Just as you’re about to sleep, you hear a rustling. You look over your shoulder but nothing’s there. A shadow moves across the corner of your left eye, your head turns, but again you find yourself alone in the night. Shrugging it off, you close your eyes and try to sleep, but you can’t pretend you didn’t hear it again. You shiver and cuddle yourself tight, muttering that ghosts aren’t real, trying to remember if you locked all your doors and windows.
Another phantom rustle and you’re out of bed, convinced you need a glass of water or one last trip to the bathroom. The air around you feels somehow colder now so you anxiously rub your arms, reminding yourself that it’s just the wind, there’s nothing to be afraid of, nothing is there and everything will be okay. But as fear gets the better of your senses you fling your head this way and that searching in vain for the presence you know must be watching you, and when again your eyes return with nothing, your whole body shivers, an autonomic attempt to shake off these willies that can’t find a cause. But you’re not crazy and you’re not wrong— there is something there, something hiding in the dark— the Banshee Beetle.
The Banshee Beetle makes its living in the corners of perception: just over there, just out of sight. You see, beetles of all sorts live on the dross we pretend we’ve scrubbed, mopped, and vacuumed away— their dinner’s our dirt. But every time you turn, every rub of your arms, every wring of your hands, with every nervous jitter and every anxious jump of your frail mortal shell—as you frantically spin to look in the just-missed-it dim of night—comes a hail of dander, loose hair, and dead skin raining down upon the beetle in a heavenly feast of death and decay. The Banshee Beetle doesn’t eat your fear, exactly, only the flotsam floating down from it.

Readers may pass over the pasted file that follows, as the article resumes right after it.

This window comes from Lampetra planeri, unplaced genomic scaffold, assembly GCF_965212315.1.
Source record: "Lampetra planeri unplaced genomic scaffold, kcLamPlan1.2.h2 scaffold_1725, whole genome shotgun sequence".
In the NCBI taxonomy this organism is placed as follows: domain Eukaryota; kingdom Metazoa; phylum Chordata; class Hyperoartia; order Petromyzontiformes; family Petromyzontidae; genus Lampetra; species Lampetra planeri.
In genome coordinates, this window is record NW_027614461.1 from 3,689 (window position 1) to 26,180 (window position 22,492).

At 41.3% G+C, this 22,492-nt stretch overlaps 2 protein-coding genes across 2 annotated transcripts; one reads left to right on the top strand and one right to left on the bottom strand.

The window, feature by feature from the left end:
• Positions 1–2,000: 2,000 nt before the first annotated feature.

I’ve spotted—or not spotted, rather—the Banshee everywhere from Deming NM to Blytheville AR, in fleabag roadside motels the same as five-star urban Hiltons, from private homes to communal campsites. Wherever the blue black night gives way to yellow-spined cowardice and white shocks of fear, you’ll find the Banshee Beetle, its larder stocked with old bits of you, the bits too scared to hang on. Just be glad it waits for those bits to fall… usually.
Chapter Four from my collection of monster stories, Terrible Travelogue, Part 1: The Southwest. You can find the collection here.
- In an anthropology of the world, twins are usually regarded with some combination of suspicion, mystery, magic, and awe. So it should be fitting that we close our tales of Gaia's misbegotten monsters on a happier and altogether more magical note with the story of a twin fox named Moonshadow.…
- Out in the middle of New Mexico, where the fertile Rio Grande river valley cuts through the foothills of some unknown mountain range, and desert gives way to a lush pine forest, somewhere along the road from Roswell to Alamogordo, you’ll find the most curious and horrible kind of deer.…
- A relative newcomer to the Great American Wild, and not quite so wild as the rest you’ll meet in your travels, you should always be vigilant -- or you might end up sharing room and board -- with a California House Snake. Not just venomous, but poisonous even to the touch…